In pop culture, the Monster is a tragic figure.
Question: What inspired you to write "Monster 59?”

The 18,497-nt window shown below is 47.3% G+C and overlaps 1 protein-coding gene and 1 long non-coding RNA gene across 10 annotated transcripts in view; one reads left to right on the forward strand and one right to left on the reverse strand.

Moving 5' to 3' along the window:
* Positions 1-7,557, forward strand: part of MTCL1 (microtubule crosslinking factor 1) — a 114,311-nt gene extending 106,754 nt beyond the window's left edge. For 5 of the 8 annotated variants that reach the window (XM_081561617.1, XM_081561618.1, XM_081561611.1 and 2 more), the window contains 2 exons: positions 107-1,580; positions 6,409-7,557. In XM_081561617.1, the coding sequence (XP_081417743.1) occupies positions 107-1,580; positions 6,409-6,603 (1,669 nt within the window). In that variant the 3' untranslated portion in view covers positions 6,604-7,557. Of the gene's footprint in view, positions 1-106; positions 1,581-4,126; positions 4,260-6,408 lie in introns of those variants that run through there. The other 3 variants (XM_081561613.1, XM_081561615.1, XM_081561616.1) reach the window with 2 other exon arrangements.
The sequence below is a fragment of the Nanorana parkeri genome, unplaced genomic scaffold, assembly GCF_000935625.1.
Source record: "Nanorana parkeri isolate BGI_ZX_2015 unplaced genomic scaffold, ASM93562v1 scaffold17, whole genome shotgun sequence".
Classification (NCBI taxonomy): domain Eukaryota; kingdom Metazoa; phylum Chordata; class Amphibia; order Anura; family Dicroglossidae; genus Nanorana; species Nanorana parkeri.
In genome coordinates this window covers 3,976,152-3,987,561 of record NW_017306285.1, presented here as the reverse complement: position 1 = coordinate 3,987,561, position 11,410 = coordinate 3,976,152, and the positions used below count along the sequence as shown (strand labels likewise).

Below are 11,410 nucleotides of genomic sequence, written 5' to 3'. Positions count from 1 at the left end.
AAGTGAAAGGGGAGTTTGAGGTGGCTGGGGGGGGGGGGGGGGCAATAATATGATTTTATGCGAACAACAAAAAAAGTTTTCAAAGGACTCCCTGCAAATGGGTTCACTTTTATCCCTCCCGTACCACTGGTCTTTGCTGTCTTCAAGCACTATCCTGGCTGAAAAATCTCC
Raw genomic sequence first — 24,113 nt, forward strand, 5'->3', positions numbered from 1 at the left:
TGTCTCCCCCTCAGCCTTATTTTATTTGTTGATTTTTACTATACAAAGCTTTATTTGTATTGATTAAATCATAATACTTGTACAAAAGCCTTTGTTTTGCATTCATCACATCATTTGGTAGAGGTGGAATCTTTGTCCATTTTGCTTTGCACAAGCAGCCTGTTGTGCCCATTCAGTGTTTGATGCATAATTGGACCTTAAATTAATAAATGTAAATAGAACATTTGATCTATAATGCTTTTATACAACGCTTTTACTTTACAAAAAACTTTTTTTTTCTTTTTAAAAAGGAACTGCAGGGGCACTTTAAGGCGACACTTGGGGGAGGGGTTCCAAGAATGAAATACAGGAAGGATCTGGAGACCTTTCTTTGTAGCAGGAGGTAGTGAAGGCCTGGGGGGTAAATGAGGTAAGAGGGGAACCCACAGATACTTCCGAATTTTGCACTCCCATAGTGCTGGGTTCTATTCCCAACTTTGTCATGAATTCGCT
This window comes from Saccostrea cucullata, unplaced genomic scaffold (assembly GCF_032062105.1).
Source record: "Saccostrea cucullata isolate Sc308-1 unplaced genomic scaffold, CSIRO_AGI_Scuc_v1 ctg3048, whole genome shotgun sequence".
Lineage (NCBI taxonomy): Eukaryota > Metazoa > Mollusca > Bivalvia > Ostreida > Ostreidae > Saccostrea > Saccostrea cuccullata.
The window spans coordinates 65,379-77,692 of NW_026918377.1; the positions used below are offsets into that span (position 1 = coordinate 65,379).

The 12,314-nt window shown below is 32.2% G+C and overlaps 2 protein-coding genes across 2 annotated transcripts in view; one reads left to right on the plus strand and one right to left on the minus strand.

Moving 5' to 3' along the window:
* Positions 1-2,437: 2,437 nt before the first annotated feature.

David Maine:That's actually one that I was working on before the Noah book, before these other books that got published, I was sort of halfway through that. I love pop culture. I love monster movies. I grew up on them. I still watch them, the cheesier the better, the 1950s black and white with the really bad acting, I love all that stuff, and my original impulse was to take this incredibly humble material, this--yeah, it's bad stuff--and to try tho elevate it, to try to present it like as Shakespeare, like it's Greek tragedy, like it's some kind, like the monster that gets blown off the Empire State Building or wherever is this huge tragic figure like King Lear or somebody or Oedipus, who just has some flaw that brings about his downfall. I had no particular notion of where that would go, but I just wanted to explore the tension between yet really low-grade material with really high-class treatment. I just thought it would be kind of funny and maybe interesting and maybe it would reveal something. And, as I worked on it, I kept sort of taking detours and the ideas just sort of kept spreading and suddenly stuff from the 50s kept creeping into the book and I realized that it was not only was it a monster movie, but it was sort of grounded and the events of its time which are always completely absent from these movies. You watch all these movies from the 50s, and there is never any mention of the world, the geopolitical situation or what was happening in the US or anywhere else at that time. There's maybe some nuclear testing, right, which makes the giant spider, but that's as much you ever get. And so I found all that kind of stuff kept creeping in to the mix and that seemed interesting and it seemed like maybe that was actually what the story was about to some degree and I just kind of ran with it. It was fun.